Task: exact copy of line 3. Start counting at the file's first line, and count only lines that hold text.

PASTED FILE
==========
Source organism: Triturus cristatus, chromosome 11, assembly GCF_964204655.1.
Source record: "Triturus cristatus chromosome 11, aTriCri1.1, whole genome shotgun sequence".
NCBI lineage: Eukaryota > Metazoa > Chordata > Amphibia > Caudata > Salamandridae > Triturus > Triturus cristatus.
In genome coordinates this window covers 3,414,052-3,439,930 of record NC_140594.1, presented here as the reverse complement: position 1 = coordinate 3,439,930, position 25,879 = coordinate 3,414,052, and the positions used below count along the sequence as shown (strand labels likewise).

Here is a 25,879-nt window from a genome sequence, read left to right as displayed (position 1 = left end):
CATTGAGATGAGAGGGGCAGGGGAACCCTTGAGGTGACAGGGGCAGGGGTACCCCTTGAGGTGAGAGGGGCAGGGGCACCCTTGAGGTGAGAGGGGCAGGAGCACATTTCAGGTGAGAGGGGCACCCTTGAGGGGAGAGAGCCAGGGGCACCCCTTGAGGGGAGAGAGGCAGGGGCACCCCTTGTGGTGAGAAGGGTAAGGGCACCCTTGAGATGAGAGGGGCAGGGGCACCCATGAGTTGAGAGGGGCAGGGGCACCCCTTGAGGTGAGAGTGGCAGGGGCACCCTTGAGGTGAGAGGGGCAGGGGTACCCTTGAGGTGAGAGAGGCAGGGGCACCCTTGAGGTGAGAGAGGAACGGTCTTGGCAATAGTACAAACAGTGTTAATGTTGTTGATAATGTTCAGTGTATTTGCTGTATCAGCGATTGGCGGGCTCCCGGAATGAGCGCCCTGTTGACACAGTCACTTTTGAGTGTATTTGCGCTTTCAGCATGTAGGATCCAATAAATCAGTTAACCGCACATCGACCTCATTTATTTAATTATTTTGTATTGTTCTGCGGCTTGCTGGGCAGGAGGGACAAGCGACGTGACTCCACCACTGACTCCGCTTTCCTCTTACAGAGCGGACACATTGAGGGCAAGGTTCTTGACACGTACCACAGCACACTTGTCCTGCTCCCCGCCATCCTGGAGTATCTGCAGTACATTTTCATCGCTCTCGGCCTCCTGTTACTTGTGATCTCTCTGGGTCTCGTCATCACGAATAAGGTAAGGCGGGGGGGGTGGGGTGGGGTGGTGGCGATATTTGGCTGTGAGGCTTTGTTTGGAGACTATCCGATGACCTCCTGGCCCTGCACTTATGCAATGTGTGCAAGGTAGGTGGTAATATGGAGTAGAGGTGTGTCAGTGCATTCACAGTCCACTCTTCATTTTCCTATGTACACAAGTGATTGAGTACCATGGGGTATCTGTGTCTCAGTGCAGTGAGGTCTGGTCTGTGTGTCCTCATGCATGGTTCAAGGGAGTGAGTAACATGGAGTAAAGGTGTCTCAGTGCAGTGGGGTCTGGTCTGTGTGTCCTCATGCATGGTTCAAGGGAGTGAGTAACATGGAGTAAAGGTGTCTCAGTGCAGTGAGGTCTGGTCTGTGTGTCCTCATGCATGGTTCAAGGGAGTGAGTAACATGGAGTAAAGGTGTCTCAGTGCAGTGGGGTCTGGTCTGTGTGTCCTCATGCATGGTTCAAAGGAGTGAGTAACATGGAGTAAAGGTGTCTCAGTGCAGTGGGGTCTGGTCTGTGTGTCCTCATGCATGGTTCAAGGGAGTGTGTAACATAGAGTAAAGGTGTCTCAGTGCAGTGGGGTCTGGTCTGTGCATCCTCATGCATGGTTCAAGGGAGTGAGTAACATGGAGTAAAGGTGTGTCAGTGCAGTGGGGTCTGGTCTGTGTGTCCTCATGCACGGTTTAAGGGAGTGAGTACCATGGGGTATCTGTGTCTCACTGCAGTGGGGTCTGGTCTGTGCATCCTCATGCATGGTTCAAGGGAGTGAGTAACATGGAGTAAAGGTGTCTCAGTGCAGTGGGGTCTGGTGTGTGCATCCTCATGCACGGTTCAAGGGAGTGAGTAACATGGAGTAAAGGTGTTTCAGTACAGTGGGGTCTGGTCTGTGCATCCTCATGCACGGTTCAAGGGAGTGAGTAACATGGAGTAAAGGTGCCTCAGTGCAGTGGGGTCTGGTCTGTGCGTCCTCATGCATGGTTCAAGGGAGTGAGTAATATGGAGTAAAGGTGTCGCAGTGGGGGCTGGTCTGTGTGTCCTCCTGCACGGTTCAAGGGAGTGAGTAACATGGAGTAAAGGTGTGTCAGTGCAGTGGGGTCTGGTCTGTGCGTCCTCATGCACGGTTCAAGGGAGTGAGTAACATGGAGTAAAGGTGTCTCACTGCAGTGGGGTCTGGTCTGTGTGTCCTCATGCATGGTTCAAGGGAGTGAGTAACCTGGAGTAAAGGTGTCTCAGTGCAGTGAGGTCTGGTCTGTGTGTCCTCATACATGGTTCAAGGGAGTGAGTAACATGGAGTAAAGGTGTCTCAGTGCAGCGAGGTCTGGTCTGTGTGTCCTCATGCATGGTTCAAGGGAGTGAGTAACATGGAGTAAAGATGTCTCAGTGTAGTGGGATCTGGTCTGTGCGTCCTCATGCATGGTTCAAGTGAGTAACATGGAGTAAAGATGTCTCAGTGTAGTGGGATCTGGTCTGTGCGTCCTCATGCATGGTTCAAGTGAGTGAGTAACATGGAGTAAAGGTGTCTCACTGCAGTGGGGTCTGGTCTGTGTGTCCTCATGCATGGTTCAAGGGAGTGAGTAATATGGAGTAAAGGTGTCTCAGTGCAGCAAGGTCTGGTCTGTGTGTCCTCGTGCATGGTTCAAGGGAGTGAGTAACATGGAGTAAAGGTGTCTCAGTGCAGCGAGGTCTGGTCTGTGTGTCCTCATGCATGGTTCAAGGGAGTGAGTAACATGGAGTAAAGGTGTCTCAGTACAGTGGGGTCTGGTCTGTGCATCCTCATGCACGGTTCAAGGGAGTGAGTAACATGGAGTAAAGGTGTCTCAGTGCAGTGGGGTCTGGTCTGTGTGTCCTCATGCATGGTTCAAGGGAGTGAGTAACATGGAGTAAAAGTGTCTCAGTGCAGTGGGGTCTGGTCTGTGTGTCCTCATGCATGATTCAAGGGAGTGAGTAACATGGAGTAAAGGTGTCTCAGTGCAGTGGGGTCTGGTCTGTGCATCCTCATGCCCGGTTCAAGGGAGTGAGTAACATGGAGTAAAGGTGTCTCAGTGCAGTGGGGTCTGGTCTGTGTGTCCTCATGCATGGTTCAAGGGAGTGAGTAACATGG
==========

NCBI lineage: Eukaryota > Metazoa > Chordata > Amphibia > Caudata > Salamandridae > Triturus > Triturus cristatus.